Please DO NOT stop your incident response by removing the miner. Your server was vulnerable to an easily executed remote code execution exploit. It is very likely that more sophisticated attackers used this to gain a persistent foothold on the system. In this case, the only “persistence” we noticed was the CRON job. But there are many more, and more difficult to detect, ways to gain persistence.

Indicators of Compromise:

  • High CPU Utilization
  • Outbound connections to a mining pool (we observed in particular connections to and these IPs:, and (note that some mining pools are behind proxy services like Cloudflare and these may be shared IPs. Same is true for our "Miner IP" feed [6])
  • Hashes:
    7153ac617df7aa6f911e361b1f0c8188ca5c142c6aaa8faa2a59b55e0b823c1c  fs-manager
    d7d6ed5b968858699c2f6aee6a0024a4c9574f1c2153f46940476e15194f848e  xmrig-y


Thanks to our readers who helped us out with this by sharing details about this intrusion. Also thanks to Renato who wrote this up initially and provided much of the data used here. Thanks to Team Cyrmu’s IP to ASN conversion tools.


Johannes B. Ullrich, Ph.D., Dean of Research, SANS Technology Institute

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Meltdown and Spectre: clearing up the confusion

Published: 2018-01-08
Last Updated: 2018-01-08 14:01:17 UTC
by Bojan Zdrnja (Version: 5)
9 comment(s)

Unless you’ve been living under a rock (or on a remote island, with no Internet connection), you’ve heard about the latest vulnerabilities that impact modern processors.
I’m sure that most of our readers are scrambling in order to assess the risk, patch systems and what not, so we have decided to write a diary that will clear the confusion a bit and point out some important things that people might not be aware of.

What is this all about?

First, if you haven’t already listened to SANS’ webcast about Meltdown and Spectre by Jake Williams, I strongly suggest that you go and do that – the recording is available at
Jake explains everything pretty well (although I think with some minor errors about Spectre that I will try to clear below).

In a nut shell, what do these two vulnerabilities allow an attacker to do?
While I won’t go into technical details here (which are pretty complex – this was in my opinion amazing research, although the Google’s blog could have been a bit easier to read :)), here is what it boils down to:

  1. Meltdown allows a local, userland (unprivileged) process to read contents of any memory mapped to the process. This includes kernel memory and this is why this vulnerability is dangerous.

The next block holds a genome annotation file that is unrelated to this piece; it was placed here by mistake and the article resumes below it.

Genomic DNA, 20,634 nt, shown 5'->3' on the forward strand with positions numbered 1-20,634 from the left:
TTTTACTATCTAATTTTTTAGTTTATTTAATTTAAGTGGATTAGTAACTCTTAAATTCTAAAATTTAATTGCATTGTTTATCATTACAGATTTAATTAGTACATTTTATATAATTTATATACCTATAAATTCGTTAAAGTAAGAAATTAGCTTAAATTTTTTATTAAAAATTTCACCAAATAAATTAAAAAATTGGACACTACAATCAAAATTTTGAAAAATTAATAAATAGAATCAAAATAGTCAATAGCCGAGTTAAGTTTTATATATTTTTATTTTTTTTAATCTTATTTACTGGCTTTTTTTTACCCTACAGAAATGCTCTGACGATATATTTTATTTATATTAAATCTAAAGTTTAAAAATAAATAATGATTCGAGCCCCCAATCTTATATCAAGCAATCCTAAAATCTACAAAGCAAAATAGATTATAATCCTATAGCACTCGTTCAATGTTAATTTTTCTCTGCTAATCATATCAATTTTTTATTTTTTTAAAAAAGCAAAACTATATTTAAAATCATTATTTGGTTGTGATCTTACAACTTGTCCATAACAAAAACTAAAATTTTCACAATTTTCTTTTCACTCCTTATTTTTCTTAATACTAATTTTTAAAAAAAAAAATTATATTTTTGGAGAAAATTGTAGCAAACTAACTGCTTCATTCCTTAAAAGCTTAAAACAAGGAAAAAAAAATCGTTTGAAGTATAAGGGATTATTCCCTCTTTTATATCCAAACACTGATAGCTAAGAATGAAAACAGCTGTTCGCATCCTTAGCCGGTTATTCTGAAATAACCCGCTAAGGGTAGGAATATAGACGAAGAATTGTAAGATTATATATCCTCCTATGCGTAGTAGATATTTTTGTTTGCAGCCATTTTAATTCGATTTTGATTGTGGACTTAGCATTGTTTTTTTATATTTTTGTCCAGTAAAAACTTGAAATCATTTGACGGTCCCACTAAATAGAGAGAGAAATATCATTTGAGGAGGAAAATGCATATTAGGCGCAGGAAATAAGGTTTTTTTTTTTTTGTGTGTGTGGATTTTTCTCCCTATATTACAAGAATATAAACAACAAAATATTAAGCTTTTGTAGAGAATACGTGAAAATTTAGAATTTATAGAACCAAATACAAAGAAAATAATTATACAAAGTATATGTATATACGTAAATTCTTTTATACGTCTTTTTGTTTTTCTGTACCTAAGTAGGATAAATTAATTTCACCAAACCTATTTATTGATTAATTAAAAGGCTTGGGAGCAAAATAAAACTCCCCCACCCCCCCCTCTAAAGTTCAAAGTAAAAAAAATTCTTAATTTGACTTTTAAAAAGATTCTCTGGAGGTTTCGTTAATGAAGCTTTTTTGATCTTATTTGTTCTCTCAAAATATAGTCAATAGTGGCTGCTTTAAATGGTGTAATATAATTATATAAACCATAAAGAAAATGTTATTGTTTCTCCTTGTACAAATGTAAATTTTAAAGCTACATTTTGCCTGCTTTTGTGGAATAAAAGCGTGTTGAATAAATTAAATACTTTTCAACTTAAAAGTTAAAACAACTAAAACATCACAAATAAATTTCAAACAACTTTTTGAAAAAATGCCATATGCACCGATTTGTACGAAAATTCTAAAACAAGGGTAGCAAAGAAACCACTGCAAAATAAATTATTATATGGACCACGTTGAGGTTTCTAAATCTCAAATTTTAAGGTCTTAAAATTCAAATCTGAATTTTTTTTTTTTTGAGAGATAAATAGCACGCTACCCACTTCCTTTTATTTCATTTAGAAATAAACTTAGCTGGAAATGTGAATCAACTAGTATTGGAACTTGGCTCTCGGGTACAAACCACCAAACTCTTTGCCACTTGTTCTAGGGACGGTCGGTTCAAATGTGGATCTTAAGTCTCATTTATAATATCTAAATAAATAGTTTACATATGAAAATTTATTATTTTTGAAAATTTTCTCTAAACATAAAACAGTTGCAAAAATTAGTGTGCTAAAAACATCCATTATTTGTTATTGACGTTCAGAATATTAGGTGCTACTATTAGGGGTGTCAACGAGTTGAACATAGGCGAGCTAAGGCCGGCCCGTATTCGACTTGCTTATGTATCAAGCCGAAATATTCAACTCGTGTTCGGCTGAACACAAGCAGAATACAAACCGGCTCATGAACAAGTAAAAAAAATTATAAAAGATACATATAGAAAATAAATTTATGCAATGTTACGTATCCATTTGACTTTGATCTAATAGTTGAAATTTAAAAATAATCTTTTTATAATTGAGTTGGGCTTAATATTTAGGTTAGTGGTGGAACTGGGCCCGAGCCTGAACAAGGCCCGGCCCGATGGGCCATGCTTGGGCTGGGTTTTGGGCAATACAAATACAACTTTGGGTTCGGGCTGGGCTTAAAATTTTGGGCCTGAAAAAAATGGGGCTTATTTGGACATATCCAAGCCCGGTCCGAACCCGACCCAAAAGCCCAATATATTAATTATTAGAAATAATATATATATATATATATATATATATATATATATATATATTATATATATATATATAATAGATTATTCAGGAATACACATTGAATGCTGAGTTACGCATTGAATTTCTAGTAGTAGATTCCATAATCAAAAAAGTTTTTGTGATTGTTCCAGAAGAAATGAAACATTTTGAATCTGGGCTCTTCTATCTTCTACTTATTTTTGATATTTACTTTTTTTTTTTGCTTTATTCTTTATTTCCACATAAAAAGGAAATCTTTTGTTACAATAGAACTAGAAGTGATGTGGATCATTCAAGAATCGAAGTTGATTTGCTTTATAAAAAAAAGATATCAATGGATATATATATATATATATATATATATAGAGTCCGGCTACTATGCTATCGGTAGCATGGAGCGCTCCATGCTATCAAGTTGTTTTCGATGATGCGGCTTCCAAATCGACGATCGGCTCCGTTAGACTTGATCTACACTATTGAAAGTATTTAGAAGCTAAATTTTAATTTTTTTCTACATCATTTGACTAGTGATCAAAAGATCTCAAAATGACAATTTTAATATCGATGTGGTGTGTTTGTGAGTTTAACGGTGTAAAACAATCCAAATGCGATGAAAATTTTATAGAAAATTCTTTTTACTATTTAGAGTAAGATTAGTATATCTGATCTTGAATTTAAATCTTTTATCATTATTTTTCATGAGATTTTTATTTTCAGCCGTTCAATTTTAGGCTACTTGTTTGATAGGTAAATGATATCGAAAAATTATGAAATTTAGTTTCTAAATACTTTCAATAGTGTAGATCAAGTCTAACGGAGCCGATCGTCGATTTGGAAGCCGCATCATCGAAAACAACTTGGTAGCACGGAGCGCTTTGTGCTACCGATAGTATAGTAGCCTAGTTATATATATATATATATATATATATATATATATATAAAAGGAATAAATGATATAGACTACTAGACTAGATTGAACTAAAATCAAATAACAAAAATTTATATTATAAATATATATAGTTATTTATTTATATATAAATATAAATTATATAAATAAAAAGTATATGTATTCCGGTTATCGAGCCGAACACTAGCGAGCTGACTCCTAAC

2. Spectre allows a local, userland (unprivileged) process to read contents of memory of other processes (this is where maybe Jake’s presentation wasn’t so clear about). Update 2: Spectre does not allow reading of kernel memory. It looks as Spectre can indeed be used to read kernel memory. Additionally, while it's maybe not 100% clear, from Google's blog post ( it definitely appears that this is cross-process.

There is a Spectre PoC out, however in the PoC a single process is used: a secret is set in memory as a character array and then its contents are read by exploiting the vulnerability. This made people think that it’s intra-process only (single process), but it is actually cross process memory ready (see the Spectre paper page 2, Attacks using Native Code, available at Spectre Paper).

Ok, now that we know what the vulnerabilities are about we can assess the risk: as you can see, in both cases, an attacker actually needs to run some code on the target machine to exploit these vulnerabilities.
This makes vulnerabilities highest risk for the following:

  • Anything that runs untrusted code on your machine (a browser typically),
  • Anything running in virtualization or clouds.

So, for a typical company, on your Domain Controller (for example), the risk is actually very, very low: since you are not running untrusted code there (hopefully), an attacker should not be able to exploit these vulnerabilities in the first place.

For a typical user, the browser presents the highest risk, but we have yet to see proof of concept code that exploits this vulnerability through JavaScript – and browser vendors have started issuing patches as well (for example, Mozilla has issued a new version of Firefox, 57.0.4, where they have decreased the precision of time sources to make attacks such as Spectre more difficult or impossible). If you run stuff as Administrator: Spectre makes no difference for you really.

In other words: the world will not end over the weekend.

What to do now?

Keep an eye on the development and patches released by vendors, but not differently than other patches.
On the contrary, pay special attention to impact of patches: there are known cases where AV programs caused BSOD on systems with the patch. This is actually a reason why Microsoft added a check for a registry key that needs to be set by the AV program to indicate that it’s compatible with the patch: if the key is not present, the patch will not be installed!

If you are installing the patch on a Windows server: be aware that besides installing the patch, a registry key needs to be added manually to enable it:
Without this registry key nothing will happen. Microsoft presumably added this because on servers, impact to performance might be higher (so it’s up to you to take the risk … or not). Test, test, test.
The good thing with this approach is that, once you install the patch and enable the mitigations: if your system blows up you can change the registry keys and disable the mitigations. This will allow you to try out the patch. As I said: test, test, test.